Democrats are sounding silly on funding for Iraq - what else is new.
Roll Call ($) reports that Democrats are optimistic that the President will sign the Iraq supplemental that he has made clear he will veto. If you look at why they're optimistic though, they sound like they're out of touch with reality:
Although the White House maintained that Bush has for weeks been comfortable with his decision to veto the bill, Majority Leader Harry Reid (D-Nev.) said Friday that recent statements by White House spokeswoman Dana Perino that Bush looked forward to working with lawmakers on a compromise following the veto indicate a softening of opposition to Democrats’ position.
“I think if you look at the president’s statements, the last four days have been very promising,” Reid said, adding that “these are buzzwords for saying, at least as far as I’m concerned, that the president has changed his tune.”
So which is more likely: that the President is going to sign the supplemental, or that Harry Reid is grasping at straws?
Meanwhile, CQ says that Democrats are trying to figure out what the next step is:
Republicans have said they support benchmarks for the Iraqi government. But without a timetable for withdrawal of U.S. troops or a threat of withdrawing funding, it is unclear what — if any — consequences there might be for failure to meet benchmarks.
Democrats, meanwhile, are trying to figure out how to write a fresh bill that retains the support of their liberal, antiwar contingent while standing a chance of getting signed by President Bush.
The Hill reported recently on John Murtha's plan to move quickly on the next funding bill:
Looking ahead to a post-veto Iraq spending bill, appropriators are looking at either a two-month or five-month bill, and House Defense Appropriations Chairman John Murtha (D-Pa.) said Thursday he thinks one can be passed in two weeks...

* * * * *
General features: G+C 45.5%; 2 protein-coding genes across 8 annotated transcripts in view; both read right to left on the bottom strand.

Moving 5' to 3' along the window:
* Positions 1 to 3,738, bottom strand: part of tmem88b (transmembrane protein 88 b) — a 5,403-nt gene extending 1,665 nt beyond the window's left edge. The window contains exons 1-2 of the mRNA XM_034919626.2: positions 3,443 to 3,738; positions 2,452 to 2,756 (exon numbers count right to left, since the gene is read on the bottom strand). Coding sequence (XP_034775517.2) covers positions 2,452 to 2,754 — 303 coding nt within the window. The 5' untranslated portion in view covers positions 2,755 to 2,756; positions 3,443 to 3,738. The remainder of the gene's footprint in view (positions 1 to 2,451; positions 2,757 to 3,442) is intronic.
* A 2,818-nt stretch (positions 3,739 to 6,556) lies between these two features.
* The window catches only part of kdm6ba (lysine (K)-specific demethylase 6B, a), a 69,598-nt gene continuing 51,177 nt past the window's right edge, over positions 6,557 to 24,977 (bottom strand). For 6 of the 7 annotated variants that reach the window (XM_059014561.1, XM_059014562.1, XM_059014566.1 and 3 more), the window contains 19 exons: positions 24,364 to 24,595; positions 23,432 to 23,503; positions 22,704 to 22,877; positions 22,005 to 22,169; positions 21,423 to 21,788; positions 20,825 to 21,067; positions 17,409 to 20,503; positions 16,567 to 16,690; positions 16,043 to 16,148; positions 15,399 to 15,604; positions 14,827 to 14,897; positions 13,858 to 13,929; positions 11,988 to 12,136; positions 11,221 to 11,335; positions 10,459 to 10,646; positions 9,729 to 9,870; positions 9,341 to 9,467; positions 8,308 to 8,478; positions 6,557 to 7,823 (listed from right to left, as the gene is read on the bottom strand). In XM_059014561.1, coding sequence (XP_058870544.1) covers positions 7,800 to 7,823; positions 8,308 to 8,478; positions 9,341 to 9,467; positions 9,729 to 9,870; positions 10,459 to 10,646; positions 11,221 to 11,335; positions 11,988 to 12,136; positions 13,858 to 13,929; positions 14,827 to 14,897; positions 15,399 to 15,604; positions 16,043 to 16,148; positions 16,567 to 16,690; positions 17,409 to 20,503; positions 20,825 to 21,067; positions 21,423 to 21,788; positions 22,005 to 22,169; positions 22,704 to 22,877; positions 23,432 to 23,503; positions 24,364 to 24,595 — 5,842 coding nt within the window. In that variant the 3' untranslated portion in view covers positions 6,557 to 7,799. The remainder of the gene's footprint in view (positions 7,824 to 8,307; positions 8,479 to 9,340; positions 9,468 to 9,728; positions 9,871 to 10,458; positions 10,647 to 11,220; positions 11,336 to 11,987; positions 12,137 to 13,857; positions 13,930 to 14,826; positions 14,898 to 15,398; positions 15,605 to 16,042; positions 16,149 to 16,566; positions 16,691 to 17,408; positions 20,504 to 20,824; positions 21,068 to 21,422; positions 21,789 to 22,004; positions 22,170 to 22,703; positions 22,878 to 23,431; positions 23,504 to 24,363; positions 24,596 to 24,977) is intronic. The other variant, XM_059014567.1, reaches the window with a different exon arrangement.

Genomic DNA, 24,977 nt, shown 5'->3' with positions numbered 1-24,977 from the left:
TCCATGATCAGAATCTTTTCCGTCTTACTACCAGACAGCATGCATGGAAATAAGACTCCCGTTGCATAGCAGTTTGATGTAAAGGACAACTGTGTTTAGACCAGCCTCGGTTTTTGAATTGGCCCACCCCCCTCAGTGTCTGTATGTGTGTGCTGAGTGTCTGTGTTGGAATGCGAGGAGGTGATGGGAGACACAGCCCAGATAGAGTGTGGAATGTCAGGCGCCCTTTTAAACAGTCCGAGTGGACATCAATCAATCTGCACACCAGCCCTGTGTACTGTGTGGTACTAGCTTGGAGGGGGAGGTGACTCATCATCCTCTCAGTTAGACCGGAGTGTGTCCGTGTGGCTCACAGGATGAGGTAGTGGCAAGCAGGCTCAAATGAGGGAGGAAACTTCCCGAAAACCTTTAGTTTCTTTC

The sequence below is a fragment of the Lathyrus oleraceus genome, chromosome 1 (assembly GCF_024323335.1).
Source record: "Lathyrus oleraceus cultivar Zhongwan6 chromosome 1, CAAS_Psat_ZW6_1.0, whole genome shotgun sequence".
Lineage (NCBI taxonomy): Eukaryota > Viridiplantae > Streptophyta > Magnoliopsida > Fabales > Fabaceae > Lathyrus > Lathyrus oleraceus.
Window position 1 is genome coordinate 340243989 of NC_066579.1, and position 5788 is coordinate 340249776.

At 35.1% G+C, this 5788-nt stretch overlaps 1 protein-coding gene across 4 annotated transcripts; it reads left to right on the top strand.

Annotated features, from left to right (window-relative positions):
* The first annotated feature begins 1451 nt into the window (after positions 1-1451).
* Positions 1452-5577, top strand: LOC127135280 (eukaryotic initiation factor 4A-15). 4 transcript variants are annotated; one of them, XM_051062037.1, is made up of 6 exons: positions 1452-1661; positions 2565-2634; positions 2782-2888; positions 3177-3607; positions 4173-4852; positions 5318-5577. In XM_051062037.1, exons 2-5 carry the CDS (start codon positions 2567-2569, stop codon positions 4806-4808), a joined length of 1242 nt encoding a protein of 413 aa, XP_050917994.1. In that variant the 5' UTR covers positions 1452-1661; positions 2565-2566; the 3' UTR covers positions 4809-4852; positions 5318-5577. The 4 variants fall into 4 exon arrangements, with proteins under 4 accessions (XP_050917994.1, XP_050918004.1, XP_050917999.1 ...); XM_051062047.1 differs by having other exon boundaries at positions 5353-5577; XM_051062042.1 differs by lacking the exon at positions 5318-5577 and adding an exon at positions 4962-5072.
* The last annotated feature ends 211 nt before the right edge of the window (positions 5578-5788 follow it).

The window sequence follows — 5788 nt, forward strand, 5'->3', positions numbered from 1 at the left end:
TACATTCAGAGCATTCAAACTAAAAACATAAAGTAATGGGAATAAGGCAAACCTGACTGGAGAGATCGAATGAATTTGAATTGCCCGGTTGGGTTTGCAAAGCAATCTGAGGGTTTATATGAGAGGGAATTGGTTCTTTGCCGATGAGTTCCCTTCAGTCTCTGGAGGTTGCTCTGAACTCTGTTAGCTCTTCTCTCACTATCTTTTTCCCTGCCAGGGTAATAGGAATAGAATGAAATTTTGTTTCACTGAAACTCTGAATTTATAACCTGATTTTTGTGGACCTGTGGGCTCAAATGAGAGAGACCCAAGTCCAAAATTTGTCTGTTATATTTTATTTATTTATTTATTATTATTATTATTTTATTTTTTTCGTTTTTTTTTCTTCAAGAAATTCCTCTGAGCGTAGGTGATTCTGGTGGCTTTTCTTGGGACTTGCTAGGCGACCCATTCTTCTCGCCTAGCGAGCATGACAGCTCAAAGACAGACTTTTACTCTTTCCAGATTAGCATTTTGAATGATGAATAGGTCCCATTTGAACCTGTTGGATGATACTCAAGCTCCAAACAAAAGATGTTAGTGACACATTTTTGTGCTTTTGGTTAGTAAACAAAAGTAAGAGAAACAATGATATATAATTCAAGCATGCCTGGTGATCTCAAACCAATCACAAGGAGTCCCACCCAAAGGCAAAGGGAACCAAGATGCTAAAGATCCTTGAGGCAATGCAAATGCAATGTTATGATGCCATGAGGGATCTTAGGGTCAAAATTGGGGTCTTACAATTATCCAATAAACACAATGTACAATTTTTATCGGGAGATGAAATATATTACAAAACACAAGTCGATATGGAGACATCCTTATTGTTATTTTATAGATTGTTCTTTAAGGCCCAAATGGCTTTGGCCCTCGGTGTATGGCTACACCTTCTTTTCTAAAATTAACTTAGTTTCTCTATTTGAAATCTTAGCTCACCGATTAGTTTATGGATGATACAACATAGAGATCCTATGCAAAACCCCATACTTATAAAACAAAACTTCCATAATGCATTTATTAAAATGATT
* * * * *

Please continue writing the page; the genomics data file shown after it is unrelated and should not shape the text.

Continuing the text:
“We want to assess it again in two months,” Murtha said. “Two months sounds good, but it’s complicated. There was a time when I had confidence in the military, but these guys have lied to us so much. They’re so intimidated by the White House.”
Murtha said he expects the bill to have benchmarks, a ban on permanent bases in Iraq and a requirement that the Walter Reed Army Medical Center stay open.
Going forward, Congressional Republicans will effectively have a 'veto' over any final funding measure, since their votes will be necessary to pass a bill. And they're talking about benchmarks:
Rep. Adam Putnam of Florida, the No. 3 Republican, said he is open to the idea of blocking further reconstruction or other aid funding to Iraq -- though not military spending -- if the government does not meet such requirements.
Democrats are "going to have to pull out the surrender dates -- clearly those are the most unacceptable items -- as well as the strings on our troops," Putnam said in an interview. "Democrats and Republicans alike would like to see accountability, particularly on the Iraq government, and that can come in the form of benchmarks."
"There could be some kind of bipartisan agreement" on benchmarks, McConnell said, but he declined to say what the consequences would be, if any, for failing to meet them.
"Consequences are a little more divisive," he said.
It'll be interesting to see how this shakes out. It could be that the House and Senate produce bills with significant differences - again. The House could proceed with the 'micro-funding' approach - giving funds for only a few months - and then go to conference with a longer Senate bill. The big question will be whether Democrats try to enact a funding bill, or want to appear that they're trying.